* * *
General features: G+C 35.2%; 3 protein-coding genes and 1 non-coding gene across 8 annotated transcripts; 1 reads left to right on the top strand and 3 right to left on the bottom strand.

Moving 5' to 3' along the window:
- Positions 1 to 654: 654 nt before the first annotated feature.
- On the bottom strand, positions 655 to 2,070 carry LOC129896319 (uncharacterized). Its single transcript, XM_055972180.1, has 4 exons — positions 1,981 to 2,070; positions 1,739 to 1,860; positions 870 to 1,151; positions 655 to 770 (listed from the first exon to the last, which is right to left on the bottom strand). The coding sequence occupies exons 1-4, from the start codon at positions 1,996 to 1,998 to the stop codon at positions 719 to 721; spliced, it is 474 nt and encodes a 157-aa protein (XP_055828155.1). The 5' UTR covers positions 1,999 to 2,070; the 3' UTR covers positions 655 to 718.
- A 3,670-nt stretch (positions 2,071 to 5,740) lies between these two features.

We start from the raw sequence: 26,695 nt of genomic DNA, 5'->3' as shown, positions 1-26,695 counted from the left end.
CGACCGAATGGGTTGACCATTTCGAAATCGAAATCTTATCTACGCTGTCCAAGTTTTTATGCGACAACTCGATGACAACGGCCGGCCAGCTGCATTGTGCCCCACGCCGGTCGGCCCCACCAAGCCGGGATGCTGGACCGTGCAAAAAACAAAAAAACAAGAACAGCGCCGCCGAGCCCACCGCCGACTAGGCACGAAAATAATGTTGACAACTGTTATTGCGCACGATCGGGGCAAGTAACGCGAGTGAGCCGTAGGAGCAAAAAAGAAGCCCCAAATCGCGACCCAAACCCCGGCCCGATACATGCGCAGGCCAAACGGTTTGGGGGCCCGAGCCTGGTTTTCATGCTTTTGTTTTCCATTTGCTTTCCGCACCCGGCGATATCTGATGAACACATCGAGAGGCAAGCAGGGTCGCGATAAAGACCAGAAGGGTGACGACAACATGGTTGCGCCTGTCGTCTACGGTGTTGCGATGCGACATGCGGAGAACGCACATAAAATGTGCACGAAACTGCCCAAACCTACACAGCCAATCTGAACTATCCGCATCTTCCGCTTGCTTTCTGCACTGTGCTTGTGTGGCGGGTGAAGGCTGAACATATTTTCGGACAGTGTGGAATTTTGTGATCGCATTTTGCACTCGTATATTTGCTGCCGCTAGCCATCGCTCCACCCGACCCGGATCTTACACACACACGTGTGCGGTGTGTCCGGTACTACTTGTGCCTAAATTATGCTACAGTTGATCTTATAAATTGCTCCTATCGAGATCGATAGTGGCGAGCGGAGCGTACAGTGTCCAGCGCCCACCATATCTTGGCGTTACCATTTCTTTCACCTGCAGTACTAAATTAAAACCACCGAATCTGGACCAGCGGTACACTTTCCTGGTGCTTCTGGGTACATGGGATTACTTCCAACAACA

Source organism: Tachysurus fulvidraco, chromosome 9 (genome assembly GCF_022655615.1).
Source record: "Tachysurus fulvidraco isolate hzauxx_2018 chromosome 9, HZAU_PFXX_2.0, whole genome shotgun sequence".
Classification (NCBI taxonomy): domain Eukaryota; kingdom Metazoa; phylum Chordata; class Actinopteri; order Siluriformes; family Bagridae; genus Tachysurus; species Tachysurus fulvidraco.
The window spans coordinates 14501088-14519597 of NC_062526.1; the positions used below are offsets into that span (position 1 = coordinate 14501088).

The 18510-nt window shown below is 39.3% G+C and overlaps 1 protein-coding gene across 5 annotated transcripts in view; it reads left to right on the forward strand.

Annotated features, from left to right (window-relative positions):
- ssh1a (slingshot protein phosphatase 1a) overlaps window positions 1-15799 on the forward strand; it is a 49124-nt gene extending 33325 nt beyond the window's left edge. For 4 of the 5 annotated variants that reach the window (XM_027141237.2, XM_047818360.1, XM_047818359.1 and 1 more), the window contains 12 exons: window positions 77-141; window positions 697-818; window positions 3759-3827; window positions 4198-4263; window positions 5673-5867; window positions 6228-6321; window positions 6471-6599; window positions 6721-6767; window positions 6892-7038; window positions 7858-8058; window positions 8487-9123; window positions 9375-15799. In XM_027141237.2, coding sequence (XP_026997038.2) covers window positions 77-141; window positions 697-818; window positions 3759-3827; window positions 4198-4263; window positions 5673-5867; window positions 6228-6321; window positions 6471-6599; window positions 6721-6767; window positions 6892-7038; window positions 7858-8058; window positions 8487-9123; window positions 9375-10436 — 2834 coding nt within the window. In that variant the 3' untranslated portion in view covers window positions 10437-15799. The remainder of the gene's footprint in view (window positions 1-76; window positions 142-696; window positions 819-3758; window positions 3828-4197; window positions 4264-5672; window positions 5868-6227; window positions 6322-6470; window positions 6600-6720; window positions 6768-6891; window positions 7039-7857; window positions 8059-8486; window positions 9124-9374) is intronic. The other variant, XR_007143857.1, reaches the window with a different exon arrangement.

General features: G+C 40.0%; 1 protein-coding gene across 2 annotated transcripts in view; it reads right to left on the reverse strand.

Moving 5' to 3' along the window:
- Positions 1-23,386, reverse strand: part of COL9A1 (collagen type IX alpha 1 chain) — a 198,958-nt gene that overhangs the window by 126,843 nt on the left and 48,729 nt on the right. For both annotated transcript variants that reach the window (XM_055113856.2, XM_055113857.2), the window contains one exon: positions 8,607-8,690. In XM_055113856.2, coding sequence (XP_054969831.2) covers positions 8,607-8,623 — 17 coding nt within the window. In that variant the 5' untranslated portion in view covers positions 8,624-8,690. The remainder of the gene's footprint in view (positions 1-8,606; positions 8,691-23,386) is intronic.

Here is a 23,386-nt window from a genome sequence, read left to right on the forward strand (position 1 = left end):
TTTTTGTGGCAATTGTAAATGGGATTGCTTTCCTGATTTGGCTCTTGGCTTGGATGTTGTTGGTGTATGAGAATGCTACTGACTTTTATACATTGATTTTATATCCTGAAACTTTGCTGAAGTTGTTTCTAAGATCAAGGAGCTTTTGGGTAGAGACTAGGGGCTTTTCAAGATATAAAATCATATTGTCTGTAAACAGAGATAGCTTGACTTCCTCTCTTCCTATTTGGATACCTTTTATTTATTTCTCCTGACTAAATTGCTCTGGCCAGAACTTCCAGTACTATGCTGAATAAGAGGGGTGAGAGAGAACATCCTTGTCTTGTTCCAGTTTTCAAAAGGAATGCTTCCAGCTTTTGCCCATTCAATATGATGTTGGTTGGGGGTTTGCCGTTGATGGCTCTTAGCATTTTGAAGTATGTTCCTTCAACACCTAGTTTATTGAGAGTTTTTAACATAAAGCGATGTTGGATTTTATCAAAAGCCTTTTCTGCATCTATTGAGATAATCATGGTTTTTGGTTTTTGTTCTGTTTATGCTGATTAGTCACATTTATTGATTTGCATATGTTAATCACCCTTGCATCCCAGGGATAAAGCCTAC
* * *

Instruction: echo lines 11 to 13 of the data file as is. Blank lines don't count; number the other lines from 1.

The window spans coordinates 14501088-14519597 of NC_062526.1; the positions used below are offsets into that span (position 1 = coordinate 14501088).

The 18510-nt window shown below is 39.3% G+C and overlaps 1 protein-coding gene across 5 annotated transcripts in view; it reads left to right on the forward strand.

Annotated features, from left to right (window-relative positions):